I'm wondering how bad it is to fly a short distance, such as ~50km, with a big airplane. How much less fuel does it take to fly at high altitudes compared to low? And how much of the fuel is spent on start/landing? Flying between continents is never a problem, but if a politician flies a shorter distance all hell breaks loose.
$\begingroup$ landing is with engines mostly at idle (you are descending and slowing down most of the way down). $\endgroup$– ratchet freakApr 16, 2015 at 10:12
3$\begingroup$ The hell breaks loose not just because short flights are more expensive per mile than long ones but mainly because due to the time spent on the airport and need to drive to the airport and get cars at the destination airport to drive from there the time saving compared to just going by car is small while the cost is significantly higher. And it's not just fuel cost, but also some maintenance depends on pressurization cycles, i.e. flights, and there is all the more complicated organization that also costs something (especially if we talk about government plane, not regular airline). $\endgroup$– Jan HudecApr 16, 2015 at 11:20
2$\begingroup$ In this case, a swedish politician flew 41km to another airport, where a few other politicians were picked up before they continued to new york. So it's a matter of two cars going 50km and back (200km total) vs the government airplane making the short flight to pick them up. $\endgroup$– Filip HaglundApr 16, 2015 at 11:24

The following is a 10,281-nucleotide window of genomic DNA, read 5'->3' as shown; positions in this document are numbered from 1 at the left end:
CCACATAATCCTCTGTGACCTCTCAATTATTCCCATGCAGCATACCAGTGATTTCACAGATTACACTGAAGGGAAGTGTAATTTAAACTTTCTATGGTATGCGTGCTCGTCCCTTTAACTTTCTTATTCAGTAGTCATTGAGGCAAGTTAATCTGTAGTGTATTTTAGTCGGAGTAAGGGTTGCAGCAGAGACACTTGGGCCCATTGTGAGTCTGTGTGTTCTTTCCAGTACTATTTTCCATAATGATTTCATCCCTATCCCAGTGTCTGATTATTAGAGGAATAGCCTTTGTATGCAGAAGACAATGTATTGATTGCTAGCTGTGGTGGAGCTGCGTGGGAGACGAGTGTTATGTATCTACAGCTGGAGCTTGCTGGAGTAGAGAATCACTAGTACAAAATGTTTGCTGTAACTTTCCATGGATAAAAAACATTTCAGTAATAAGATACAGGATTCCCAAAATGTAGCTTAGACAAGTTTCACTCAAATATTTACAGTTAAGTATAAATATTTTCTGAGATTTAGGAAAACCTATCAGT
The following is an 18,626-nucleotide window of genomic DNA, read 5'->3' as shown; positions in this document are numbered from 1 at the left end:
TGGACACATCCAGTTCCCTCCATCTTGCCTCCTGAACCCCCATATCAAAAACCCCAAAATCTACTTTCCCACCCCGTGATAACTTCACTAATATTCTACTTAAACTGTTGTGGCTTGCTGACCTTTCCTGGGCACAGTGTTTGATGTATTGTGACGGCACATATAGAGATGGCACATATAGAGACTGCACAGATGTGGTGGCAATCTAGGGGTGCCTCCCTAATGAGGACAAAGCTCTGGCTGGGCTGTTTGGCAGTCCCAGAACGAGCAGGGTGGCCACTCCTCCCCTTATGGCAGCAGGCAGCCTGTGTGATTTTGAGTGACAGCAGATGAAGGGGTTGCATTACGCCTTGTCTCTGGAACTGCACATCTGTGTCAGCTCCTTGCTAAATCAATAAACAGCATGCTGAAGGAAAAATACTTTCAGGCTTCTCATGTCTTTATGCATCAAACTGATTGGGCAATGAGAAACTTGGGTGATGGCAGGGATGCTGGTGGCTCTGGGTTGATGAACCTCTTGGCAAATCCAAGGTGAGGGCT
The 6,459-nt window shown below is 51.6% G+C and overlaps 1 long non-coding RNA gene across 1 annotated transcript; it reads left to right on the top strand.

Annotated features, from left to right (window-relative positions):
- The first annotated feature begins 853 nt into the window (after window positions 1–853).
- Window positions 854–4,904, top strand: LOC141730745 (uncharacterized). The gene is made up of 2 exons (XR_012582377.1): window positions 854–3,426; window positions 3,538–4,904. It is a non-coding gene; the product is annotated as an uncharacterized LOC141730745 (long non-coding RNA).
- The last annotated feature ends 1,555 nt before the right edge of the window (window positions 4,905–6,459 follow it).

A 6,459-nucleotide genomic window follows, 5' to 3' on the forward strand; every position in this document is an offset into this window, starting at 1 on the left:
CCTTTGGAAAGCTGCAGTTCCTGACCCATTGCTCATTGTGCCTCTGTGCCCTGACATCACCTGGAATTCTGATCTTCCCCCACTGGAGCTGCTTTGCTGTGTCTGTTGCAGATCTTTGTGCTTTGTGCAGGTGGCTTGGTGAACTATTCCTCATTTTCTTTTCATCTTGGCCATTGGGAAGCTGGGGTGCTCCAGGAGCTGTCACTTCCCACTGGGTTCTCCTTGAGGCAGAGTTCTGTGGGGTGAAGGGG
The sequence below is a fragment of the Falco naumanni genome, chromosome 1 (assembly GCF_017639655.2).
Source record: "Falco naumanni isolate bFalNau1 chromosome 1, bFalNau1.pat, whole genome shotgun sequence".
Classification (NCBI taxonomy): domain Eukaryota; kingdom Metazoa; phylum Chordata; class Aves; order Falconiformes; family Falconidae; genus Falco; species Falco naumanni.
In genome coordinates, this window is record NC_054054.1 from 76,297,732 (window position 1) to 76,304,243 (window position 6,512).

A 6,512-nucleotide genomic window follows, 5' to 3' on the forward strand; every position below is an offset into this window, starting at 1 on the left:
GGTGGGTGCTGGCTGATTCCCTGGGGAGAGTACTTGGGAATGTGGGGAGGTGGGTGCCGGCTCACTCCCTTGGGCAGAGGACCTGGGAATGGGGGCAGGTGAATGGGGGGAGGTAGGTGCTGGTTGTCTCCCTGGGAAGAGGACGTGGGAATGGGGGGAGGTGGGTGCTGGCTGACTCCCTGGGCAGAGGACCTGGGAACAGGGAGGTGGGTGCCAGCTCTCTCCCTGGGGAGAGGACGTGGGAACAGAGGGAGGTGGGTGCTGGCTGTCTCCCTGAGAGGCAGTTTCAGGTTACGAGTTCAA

The fuel consumption or fuel burn rate is dependent on the aircraft type, size, engine configuration, cruise altitude, temperature, thrust setting and other factors.
In general: The larger the aircraft, the less economic do short flights become due to weight/size and fuel burn on takeoff/climb.
Here are some values I found for the CRJ2, the source may not be entire citable:
Approximate total burn pounds / hour
Taxi: 700 (Both engines and APU)
Takeoff: 6000-7000 (depending on temperature, elevation, reduced/full thrust, etc)
Climb: 6000-3500 (reducing as as altitude increases)
Cruise: 2500-3000 (depending on altitude/weight/etc... subtract 500 for long range, add 500 for high speed)
Holding: 1800-2400 (depending on altitude/speed)
Normal descent: 1500
Idle descent: 600
Approach: 2000 (fully configured)
(Source: www.airliners.net - Author: Flyf15)
You can also read the following related questions to understand how altitude affects fuel efficiency:
Why do jet engines get better fuel efficiency at high altitudes?
How does flight duration affect the hourly fuel consumption in heavy aircraft?
The uproar was justified. The Swedish politicians should have driven to one airport and flown from there in one leg.
There are two effects which make short flights inefficient:
- The relative length of unproductive taxiing and initial acceleration becomes bigger the shorter the flight is, and
- Flying at low altitude is slower, so much more fuel is consumed per distance flown.
You also need to burn more fuel for climbing, but you will get that back on descent when the aircraft can reduce thrust, just like you can coast downhill in a car.
Jet aircraft reach their highest efficiency when flown near the tropopause. Here, air density is only a quarter of what it is at the ground, and the aircraft will fly twice as fast up there when flying at its optimum lift to drag ratio. In addition, the colder air at altitude will make jet engines more efficient. Therefore, flying those 41 km used more than twice as much fuel per km traveled than flying from Sweden to New York. Add to this that the aircraft needed to taxi for several km twice instead of only once, and also needed to spend the fuel for the take-off run twice. While the potential energy added during climb can be regained during descent, the initial acceleration energy is mostly wasted as brake heat, spoiler turbulence and reverse thrust. This adds up to several 100 kgs of fuel for a large airliner.